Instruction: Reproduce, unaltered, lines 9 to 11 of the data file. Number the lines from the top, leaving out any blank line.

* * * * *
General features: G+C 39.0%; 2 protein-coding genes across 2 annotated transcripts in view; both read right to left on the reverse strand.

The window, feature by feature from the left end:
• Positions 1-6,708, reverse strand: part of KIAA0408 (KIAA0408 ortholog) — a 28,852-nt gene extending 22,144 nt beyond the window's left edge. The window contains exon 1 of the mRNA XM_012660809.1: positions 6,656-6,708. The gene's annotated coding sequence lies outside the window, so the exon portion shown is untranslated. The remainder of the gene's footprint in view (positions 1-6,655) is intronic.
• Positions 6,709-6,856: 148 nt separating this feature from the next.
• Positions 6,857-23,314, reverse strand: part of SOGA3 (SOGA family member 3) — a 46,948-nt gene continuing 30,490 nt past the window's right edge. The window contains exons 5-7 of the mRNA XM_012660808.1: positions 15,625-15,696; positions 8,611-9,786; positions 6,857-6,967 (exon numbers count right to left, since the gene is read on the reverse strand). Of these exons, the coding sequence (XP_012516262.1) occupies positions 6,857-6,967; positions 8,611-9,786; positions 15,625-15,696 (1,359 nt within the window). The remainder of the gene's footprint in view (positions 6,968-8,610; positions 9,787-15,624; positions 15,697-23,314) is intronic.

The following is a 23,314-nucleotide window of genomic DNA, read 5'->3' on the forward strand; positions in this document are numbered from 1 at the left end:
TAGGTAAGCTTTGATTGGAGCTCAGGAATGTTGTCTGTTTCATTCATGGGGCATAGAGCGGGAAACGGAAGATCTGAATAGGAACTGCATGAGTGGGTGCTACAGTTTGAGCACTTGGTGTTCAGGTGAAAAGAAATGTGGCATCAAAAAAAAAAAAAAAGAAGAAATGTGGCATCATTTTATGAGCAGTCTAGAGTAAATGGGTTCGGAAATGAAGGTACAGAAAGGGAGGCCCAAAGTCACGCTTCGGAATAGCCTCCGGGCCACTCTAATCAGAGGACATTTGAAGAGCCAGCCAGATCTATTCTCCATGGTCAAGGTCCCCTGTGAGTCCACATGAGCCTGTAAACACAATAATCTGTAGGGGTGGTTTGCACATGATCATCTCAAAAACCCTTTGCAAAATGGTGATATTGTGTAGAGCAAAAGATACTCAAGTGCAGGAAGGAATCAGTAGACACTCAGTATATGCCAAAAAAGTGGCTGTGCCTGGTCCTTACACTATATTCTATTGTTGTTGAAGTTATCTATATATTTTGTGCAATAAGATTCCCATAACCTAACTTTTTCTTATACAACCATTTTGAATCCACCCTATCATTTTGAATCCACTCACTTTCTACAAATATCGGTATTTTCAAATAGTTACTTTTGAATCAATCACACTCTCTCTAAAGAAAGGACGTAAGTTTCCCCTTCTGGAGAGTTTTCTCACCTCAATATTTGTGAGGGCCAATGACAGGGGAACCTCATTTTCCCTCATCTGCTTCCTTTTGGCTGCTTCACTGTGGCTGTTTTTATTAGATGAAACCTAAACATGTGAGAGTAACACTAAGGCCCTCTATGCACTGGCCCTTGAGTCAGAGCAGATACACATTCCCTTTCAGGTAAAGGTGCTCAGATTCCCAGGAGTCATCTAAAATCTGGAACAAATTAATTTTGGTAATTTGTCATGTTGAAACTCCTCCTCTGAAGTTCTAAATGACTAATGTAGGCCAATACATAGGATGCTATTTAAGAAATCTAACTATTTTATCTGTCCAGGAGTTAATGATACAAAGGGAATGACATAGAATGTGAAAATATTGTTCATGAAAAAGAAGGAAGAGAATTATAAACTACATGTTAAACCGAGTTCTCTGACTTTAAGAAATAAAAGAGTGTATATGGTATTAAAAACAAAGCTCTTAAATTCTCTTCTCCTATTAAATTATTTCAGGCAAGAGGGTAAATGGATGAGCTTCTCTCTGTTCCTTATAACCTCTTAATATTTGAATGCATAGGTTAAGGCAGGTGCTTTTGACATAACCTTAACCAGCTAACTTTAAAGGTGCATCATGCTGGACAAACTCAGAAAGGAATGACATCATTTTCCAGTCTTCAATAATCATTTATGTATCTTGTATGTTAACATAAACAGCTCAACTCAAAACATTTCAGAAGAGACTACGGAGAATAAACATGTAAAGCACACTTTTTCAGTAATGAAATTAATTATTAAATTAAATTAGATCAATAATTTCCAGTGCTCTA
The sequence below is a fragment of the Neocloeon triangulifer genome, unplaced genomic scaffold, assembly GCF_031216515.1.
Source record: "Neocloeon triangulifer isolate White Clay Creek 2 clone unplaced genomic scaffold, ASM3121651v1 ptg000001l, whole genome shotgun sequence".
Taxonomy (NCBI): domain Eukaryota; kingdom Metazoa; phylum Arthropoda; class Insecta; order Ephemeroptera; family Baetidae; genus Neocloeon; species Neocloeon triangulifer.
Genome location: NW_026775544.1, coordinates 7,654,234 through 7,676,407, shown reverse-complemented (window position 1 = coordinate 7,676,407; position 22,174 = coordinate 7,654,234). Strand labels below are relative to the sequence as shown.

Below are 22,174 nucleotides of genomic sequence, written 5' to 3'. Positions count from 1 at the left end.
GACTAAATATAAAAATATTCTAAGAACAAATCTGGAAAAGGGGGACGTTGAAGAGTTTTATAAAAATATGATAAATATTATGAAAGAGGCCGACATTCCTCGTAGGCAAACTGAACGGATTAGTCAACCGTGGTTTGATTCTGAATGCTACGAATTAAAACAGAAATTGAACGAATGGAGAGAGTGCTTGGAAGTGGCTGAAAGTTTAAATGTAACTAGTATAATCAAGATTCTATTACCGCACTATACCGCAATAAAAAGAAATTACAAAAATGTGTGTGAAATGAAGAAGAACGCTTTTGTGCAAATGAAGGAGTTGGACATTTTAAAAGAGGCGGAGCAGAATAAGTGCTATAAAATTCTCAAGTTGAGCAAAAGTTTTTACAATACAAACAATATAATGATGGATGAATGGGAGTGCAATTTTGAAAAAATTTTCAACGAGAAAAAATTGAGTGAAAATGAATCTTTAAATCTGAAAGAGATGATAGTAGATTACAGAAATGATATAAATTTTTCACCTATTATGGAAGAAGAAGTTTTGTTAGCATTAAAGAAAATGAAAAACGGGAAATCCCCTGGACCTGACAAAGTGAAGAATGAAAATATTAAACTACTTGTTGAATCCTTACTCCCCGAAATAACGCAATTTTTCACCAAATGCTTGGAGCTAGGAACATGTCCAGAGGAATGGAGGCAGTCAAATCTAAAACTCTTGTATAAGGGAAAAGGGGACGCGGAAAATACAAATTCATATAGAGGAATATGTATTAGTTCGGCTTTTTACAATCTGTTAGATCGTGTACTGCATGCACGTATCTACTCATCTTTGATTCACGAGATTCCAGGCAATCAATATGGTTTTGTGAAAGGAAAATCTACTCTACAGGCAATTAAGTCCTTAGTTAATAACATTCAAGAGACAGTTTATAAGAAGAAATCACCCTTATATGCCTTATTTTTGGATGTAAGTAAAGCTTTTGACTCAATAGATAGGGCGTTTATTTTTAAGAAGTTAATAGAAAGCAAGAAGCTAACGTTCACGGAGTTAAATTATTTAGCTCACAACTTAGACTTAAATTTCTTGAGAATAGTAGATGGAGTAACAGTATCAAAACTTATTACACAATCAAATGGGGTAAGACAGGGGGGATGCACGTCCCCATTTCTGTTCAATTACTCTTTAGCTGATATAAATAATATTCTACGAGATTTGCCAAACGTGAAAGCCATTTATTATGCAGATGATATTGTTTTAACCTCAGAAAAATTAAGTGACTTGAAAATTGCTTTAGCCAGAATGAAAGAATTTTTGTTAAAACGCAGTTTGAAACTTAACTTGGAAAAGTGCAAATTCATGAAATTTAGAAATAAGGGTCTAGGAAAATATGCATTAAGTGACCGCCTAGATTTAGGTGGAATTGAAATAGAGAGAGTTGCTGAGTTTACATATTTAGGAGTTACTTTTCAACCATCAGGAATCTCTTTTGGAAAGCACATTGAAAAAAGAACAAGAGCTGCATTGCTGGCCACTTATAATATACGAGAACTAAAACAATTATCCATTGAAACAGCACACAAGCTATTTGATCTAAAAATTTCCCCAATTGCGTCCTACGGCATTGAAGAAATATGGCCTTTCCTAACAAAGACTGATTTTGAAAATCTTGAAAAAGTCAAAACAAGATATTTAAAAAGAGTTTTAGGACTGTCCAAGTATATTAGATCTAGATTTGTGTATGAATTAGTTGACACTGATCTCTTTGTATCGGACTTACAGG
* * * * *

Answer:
Source record: "Neocloeon triangulifer isolate White Clay Creek 2 clone unplaced genomic scaffold, ASM3121651v1 ptg000001l, whole genome shotgun sequence".
Taxonomy (NCBI): domain Eukaryota; kingdom Metazoa; phylum Arthropoda; class Insecta; order Ephemeroptera; family Baetidae; genus Neocloeon; species Neocloeon triangulifer.
Genome location: NW_026775544.1, coordinates 7,654,234 through 7,676,407, shown reverse-complemented (window position 1 = coordinate 7,676,407; position 22,174 = coordinate 7,654,234). Strand labels below are relative to the sequence as shown.